No matter how good a song is or how accomplished the musicians playing it are, the wrong mix can leave an otherwise beautifully crafted song sounding unprofessional and unpolished. Critical Listening 1 provides recording musicians and aspiring producers and engineers with a better sense of the mixing process, and develops the ability to hear and identify the key features of a well-balanced, artful and professional-sounding mix.
Through weekly training drills, analysis of classic recordings, and comparative studies of different styles of mixing, you'll learn to identify width and depth, frequency range, dynamics and the different mix approaches used in various musical genres. You'll learn to hear and identify techniques such as panning, alternate types and uses of reverb, delay, compression, phasing/flanging/chorus, and different types of distortion. The course also explores various types of instruments and arrangements, distinguishing between Telecasters, Strats, and Les Paul guitars, single versus dual coil pickups, direct versus miked acoustic and electric guitars, tremolo versus vibrato, Rhodes versus Wurlitzer electric pianos, and more. The course will also take you through the steps to turn your listening space into a more critical listening environment. Whether you are a recording musician looking to ready your music for CD, or an aspiring producer or engineer, you'll not only learn what elements are most important in a mix, what sort of arrangements you should be working towards, and how to optimize your mix to make your song as compelling as possible; in the process, you'll open your ears up to a whole new level of music listening and awareness.
By the end of this course, you will:
- Hear width and depth, frequency range, dynamics and the different mix approaches used in various musical genres
- Identify techniques such as panning, alternate types and uses of reverb, delay, compression, phasing/flanging/chorus, and different types of distortion, distinguish between different instruments, pickups, miked versus direct acoustic and electric guitars, and what mixing approach might be most appropriate for your music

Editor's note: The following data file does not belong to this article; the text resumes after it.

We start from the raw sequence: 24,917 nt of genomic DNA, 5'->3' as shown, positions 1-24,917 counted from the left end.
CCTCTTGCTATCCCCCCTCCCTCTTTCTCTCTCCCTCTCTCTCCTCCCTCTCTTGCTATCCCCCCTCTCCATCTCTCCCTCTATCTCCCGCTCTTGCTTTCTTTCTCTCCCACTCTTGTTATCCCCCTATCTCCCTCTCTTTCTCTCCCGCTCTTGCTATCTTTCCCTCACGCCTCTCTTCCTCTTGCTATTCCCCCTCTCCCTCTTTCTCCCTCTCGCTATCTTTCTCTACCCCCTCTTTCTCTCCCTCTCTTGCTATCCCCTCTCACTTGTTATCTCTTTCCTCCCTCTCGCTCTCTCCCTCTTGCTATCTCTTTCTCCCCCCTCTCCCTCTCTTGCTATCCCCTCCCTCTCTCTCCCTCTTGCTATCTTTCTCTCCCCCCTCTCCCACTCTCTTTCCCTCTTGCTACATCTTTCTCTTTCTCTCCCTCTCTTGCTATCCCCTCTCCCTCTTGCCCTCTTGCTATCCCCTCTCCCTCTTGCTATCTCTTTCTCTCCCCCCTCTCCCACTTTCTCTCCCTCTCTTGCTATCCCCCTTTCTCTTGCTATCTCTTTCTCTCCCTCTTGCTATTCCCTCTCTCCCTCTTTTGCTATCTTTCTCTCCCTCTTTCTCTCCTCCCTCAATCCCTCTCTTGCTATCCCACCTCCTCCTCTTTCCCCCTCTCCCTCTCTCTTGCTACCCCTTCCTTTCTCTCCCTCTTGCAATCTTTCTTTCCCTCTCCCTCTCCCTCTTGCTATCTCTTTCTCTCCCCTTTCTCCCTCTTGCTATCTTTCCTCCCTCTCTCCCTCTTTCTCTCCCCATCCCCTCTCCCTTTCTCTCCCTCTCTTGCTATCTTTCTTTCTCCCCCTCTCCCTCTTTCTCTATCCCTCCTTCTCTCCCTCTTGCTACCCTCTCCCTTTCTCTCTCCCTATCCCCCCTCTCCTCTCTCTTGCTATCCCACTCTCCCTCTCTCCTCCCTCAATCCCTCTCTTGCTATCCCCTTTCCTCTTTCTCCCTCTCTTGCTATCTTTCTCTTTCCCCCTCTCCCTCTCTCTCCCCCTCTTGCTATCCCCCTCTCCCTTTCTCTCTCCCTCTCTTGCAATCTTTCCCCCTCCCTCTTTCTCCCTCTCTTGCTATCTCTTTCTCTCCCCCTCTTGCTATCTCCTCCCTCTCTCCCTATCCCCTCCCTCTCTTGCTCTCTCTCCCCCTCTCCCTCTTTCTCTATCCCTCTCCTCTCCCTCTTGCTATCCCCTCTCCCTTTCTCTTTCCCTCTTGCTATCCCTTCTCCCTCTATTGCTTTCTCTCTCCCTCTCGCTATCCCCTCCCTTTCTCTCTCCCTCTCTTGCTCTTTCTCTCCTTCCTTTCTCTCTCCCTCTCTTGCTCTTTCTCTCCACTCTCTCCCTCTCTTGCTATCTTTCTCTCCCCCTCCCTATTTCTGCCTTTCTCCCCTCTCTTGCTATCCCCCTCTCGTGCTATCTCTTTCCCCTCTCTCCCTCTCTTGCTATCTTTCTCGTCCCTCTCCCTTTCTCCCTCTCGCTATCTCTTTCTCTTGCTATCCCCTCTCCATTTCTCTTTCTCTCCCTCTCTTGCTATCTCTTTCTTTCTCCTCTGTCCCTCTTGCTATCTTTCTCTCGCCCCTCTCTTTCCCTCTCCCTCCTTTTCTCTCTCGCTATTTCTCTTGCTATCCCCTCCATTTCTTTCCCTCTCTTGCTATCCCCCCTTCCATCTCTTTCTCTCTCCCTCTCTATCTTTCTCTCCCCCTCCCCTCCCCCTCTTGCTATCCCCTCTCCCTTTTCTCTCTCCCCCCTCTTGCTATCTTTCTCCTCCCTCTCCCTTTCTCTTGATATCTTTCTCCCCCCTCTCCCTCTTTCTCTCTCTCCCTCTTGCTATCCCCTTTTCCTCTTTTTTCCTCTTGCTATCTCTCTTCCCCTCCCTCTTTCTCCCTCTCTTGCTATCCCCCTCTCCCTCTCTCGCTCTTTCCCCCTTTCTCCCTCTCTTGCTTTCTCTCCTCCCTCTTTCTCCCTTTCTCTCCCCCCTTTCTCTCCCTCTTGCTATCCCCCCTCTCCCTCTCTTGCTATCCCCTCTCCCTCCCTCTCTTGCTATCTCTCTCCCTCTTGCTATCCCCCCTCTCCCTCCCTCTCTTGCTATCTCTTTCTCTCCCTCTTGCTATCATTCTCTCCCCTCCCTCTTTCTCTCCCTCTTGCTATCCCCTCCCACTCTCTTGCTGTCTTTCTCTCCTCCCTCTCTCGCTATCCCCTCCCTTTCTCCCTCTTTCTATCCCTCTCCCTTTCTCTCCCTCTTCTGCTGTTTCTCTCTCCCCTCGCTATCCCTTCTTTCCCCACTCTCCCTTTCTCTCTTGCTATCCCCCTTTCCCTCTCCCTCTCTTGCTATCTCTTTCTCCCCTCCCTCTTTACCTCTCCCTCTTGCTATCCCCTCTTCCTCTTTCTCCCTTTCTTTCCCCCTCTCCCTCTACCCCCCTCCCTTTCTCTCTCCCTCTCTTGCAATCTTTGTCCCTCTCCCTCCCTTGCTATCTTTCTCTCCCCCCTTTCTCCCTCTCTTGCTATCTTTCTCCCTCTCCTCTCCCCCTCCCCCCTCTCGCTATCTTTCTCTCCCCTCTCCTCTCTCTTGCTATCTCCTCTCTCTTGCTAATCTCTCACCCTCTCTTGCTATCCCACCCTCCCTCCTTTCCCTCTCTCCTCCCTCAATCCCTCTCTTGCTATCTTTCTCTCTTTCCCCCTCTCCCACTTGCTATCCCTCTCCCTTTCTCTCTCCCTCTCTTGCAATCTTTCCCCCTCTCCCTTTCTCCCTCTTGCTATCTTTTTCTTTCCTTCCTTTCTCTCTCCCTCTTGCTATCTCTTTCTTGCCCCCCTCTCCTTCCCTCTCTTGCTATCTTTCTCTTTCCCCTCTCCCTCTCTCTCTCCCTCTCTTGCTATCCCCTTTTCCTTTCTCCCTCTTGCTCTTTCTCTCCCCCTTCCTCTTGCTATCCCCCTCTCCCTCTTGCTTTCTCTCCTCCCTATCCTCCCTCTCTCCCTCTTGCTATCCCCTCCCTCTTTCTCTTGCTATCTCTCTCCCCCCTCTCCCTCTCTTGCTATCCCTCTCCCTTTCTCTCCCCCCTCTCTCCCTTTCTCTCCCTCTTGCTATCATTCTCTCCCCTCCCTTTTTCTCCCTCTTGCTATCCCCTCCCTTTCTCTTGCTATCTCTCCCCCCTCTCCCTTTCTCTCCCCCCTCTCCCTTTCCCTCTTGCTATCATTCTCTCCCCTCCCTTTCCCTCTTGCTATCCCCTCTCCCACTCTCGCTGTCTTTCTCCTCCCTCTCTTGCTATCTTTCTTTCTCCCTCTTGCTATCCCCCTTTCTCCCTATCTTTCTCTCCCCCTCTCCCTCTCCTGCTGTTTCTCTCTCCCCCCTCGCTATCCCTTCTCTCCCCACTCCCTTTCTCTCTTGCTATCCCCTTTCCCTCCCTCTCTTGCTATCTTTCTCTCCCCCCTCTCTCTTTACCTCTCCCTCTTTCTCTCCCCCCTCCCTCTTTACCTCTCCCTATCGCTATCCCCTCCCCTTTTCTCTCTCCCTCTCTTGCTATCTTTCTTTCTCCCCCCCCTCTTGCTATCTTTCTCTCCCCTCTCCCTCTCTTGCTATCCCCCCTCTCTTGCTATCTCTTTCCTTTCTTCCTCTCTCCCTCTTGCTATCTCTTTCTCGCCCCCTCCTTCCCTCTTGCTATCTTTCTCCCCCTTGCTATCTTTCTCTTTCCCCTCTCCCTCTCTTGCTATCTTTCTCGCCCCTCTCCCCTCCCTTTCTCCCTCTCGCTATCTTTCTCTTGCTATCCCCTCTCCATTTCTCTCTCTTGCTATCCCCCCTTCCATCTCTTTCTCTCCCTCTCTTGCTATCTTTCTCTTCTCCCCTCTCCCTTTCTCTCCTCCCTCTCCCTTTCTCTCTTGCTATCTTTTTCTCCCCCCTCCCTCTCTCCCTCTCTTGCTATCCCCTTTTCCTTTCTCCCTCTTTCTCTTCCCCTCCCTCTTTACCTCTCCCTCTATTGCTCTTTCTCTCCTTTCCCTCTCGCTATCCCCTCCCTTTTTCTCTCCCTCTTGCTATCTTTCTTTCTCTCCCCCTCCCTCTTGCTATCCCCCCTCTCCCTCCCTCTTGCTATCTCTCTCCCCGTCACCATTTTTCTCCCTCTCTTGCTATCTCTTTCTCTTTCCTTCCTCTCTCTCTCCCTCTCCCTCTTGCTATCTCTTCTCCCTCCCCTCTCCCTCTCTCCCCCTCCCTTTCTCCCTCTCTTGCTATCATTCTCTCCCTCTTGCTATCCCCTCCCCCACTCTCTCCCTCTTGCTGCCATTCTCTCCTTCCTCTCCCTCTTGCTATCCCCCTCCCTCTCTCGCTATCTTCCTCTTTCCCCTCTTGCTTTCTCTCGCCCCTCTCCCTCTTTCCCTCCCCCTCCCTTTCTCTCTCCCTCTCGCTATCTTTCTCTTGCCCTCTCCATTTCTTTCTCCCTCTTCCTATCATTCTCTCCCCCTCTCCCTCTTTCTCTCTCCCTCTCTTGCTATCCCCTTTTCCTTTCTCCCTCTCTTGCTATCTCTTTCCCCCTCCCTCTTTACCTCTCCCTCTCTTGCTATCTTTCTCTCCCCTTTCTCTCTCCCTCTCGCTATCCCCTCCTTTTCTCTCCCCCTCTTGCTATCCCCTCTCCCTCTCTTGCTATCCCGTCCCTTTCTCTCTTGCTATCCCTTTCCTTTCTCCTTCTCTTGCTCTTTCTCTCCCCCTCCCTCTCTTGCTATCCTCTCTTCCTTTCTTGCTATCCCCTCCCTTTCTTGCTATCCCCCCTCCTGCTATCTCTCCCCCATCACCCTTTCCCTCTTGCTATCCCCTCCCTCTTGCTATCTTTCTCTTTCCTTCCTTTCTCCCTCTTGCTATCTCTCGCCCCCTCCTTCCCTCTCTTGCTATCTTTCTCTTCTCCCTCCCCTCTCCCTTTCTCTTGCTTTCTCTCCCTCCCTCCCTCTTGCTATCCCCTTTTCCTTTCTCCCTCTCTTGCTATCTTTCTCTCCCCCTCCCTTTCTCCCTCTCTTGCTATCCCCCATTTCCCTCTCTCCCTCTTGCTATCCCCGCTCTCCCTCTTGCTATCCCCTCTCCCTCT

- Optimize your listening setup into a more critical listening environment
Lesson 1: Understanding Sound
- Getting Started: Reference Listening
- The Finished Mix
- What is Sound? Frequency, Wavelength, and Period
- EQ Bands: Bandwidth, Boost/Cut, and Center Frequencies
- What are the Ear Training Drills?
- Ear Training Drill 1: Pink Noise +24dB
Lesson 2: Understanding Your Listening Environment
- Room Modes
- Speaker Positioning
- Reflections: Ray tracing
- Absorption vs. Diffusion
- Ear Training Drill 2: Program Material +12 dB
Lesson 3: Frameworks: Optimizing Your Listening Environment; Exploring Song Structure
- Treating the Room: Bass Trapping Strategies
- Treating the Room: Absorption Strategies
- Treating the Room: Diffusion Strategies
- The Framework of the Mix: Song Structure
- Ear Training Drill 3: Pink Noise -24 dB
Lesson 4: Final Audio Setup and Imaging/Panning Analysis
- Tuning the Stereo Field
- Evaluating Speakers/Amps: What to listen for
- System Improvements
- Panning Drums
- Global Panning Concepts
- Ear Training Drill 4: Program Material -12 dB
Lesson 5: Balances
- Balances: Jazz
- Balances: Pop/Rock
- Balances: Hip-Hop
- Ear Training Drill 5: Pink Noise -/+12 dB
Lesson 6: EQ/Timbre
- EQ Revisited–Types and Approaches
- EQ in Jazz
- EQ in Pop/Rock
- EQ in Hip-Hop/Rap
- Ear Training Drill 6: Program Material +/-12 dB
Lesson 7: Reverb: Identifying Spaces
- Reverb Types
- Reverb: Stylistic Approaches
- Reverb: Special-Effects
- Ear Training Drill 7: Program Material +/-12 dB
Lesson 8: Time-Based Effects
- Delay-Based Effects Using Modulation
- Time-Based Effects: Stylistic Approaches
- Ear Training Drill #8: Pink Noise +/–12 dB x2
Lesson 9: Compression
- Recording/Mixing with Compression
- Compression on Individual Instruments
- Compression: Stylistic Approaches
- Ear Training Drill #9: Program Material +/–12 dB x2
Lesson 10: Phase and Distortion
- Understanding Phase
- Distortion (Amplitude) Types: Noise (Analog Tape), Poor Frequency Response, Tube vs. Solid State, Clipping
- Data Compression Formats: MP3, AAC, AIFF
- Identifying Creative Uses of Distortion
- Ear-Training Drill 10: A/B Drills
Lesson 11: Identifying Instruments/Types
- Guitars: Electric, Acoustic, DI
- Acoustic Guitar: Mic vs. DI
- Basses: Acoustic, P-Bass, Jazz Bass, Fretless
- Keyboards: Electric Piano, Organ, Analog Synths, Digital Keyboards/Synths (DX7, Korg/Roland))
- Other Interesting Instruments and Effects
- Ear-Training Drill 11: A/B Drills
Lesson 12: Final Listening Evaluation
- Listening Review
- Listening Examples
- Ear Training Final Exam
- Where Do I Go from Here?
Understanding Audio: Getting the Most Out of Your Project or Professional Recording Studio by Daniel Thompson, Berklee Press/Hal Leonard
- Steely Dan, Gaucho
- Peter Gabriel, So
- Cannonball Adderley, Know What I Mean?
- Black Eyed Peas, Elephunk